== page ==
Think of Rav Moshe Feinsten and Rav Shlomo zalman Auerbach, arguably the two greatest Jews of the 20th century here and in Israel. They were Genuine Torah scholars who embodied  the torah and lived its ideals in every fiber of their being. Think of Rav Kook and Rabbi Soloveitchik.

Those are our giants!




Shabbat Parshat Shemot 5778

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Nature of the Redemptive Process

Adapted from Rabbi Braun’s sermon in 5770 

How much does Moshe know about what is going to happen and how it is going to happen? Does he get a laid out plan of the how the redemption will take place or does he get his information piecemeal as the events unfold?

At the beginning of the third chapter of Shmot we read of the burning bush- Moshe’s first encounter with God. At that time he is informed that God is planning to redeem the Jews and he is commanded to appear before Pharaoh as God’s agent and deliver the most famous of messages- let my people go and worship for 3 days. The end of the chapter and the first half of chapter 4 detail the negotiations between Hashem and Moshe as to whether or not Moshe is the best person for the job. In those conversations Moshe learns that at first Pharaoh will refuse the request and God will have to “hit the Egyptians with wonders” and eventually they will let the Jews go. Continue reading

Shabbat Parshat Miketz 5778

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Maximizing Our Spirituality

Adapted from Rabbi Braun’s sermon in 5768

Last Tuesday I was at a Chaplaincy meeting with federation leaders and other community rabbis and one of the other rabbis shared with us the following anecdote. A family of his attending public school was dismayed that a Christmas tree was put up in the school but there was no menorah. When challenged, the principal responded that the school does not allowed religious symbols and that a Christmas tree is not a religious symbol, but the menorah is.  Leaving aside the rationale of the principal, at least I said to myself there is recognition that the menorah is indeed a religious symbol. Depressingly however it has come to resemble the Christmas tree. It reminds us that the holiday is here but asks very little of us if anything at all. This morning I want to share an important Chanukah idea with you. It is an idea that is based on a chapter that I recently read in a book of Rabbi Soloveitchik’s writings on Chanukah and Purim, and it speaks to what the menorah asks of us.  Continue reading

Shabbat Parshat Vayishlach 5778

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Was Dina to Blame

Adapted from Rabbi Braun’s sermon in 5772

The first thing that a rape victim is told is, at least on TV, it is not your fault. You did not ask for this to happen and the blame lies squarely with the rapist.

That is not however, the approach taken by Rashi in his commentary to the rape of Dina recorded in this morning’s parsha.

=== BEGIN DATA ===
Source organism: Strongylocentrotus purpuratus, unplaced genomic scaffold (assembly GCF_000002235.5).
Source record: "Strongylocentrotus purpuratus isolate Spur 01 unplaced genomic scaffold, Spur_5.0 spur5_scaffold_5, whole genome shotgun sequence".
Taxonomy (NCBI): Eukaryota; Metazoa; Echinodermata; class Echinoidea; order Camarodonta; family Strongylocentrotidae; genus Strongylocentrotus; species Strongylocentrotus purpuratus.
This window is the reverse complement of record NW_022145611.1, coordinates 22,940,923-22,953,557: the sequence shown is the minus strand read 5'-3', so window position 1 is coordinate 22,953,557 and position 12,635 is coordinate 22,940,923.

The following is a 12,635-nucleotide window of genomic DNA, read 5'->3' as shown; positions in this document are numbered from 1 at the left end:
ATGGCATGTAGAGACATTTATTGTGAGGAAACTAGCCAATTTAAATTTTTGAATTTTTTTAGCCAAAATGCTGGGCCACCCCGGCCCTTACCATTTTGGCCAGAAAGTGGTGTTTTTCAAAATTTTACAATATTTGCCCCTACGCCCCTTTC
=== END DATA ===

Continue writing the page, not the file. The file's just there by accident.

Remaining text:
Rashi, quoting the Midrash, argues that Dina is partly to blame because she was a yatzanit, “a person going out for lewd purposes”.

I could never completely understand why the Midrash, Rashi and others take this approach, and it always bothered me. Continue reading

Shabbat Parshat Vayetzei 5778

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How did Yaakov not know it was Leah?

Adapted from Rabbi Braun’s sermon in 5774

This past Tuesday night I presented the religious Zionist worldview of Rabbi Shlomo Goren. He believed that our future in the state of Israel and our fate as a people in our land is dependent upon the spiritual and religious nature of the state and its people.

That is a frightening argument. It might well be right, but it is frightening. Therefore we come up with alternate strategies. 

One of the primary sources for such argument stems from a very puzzling episode in this morning’s parsha. Yaakov works seven years for his beloved Rachel. As we all know Lavan takes Leah and gives her to Yaakov in place of Rachel.

The Torah then tells us that

כה) ויהי בבקר והנה הוא לאה ויאמר אל לבן מה זאת עשית לי הלא ברחל עבדתי עמך ולמה רמיתני

25. And it came to pass, that in the morning, behold, it was Leah; and he said to Laban, What is this that you have done to me? did not I serve with you for Rachel? why then have you deceived me?

The Midrash and subsequent commentators read And it came to pass, that in the morning, behold, it was Leah to imply that until this point he did not know.

How in the world could Yaakov not know that it was Leah? There is a wedding; they go back to the tent, together as husband and wife. Are we really meant to believe that he did not see her face or recognize her voice? He loved her for seven years! Continue reading

Shabbat Parshat Toldot 5778

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Isaac and Rebecca

Adapted from Rabbi Braun’s sermon in 5769

Rivkah falls off  the camel as she encounters Yitzchak.

As with every verse in the Torah, we must ask ourselves “why is it recorded, what is it there to teach us? It certainly creates a memorable picture in our mind of the encounter but we must then ask, who cares? Why is this piece of information important enough to merit inclusion in the eternal Torah?

In order to answer that question, in the age old Jewish tradition, I will ask you another one.

At the end of our parsha we encounter the classic scene in which Yaakov and Rivkah trick Yitzchak and steal the blessings from Esav. That episode raises many questions: What was Yitzchak thinking? How does the blessing work? Were Yaakov and Rivkah right or wrong?

Of most interest to me this morning is the following powerful question:

Why doesn’t Rivkah simply tell Yitzchak that he is making a terrible mistake? Or at least question his decision and have a conversation about it. Continue reading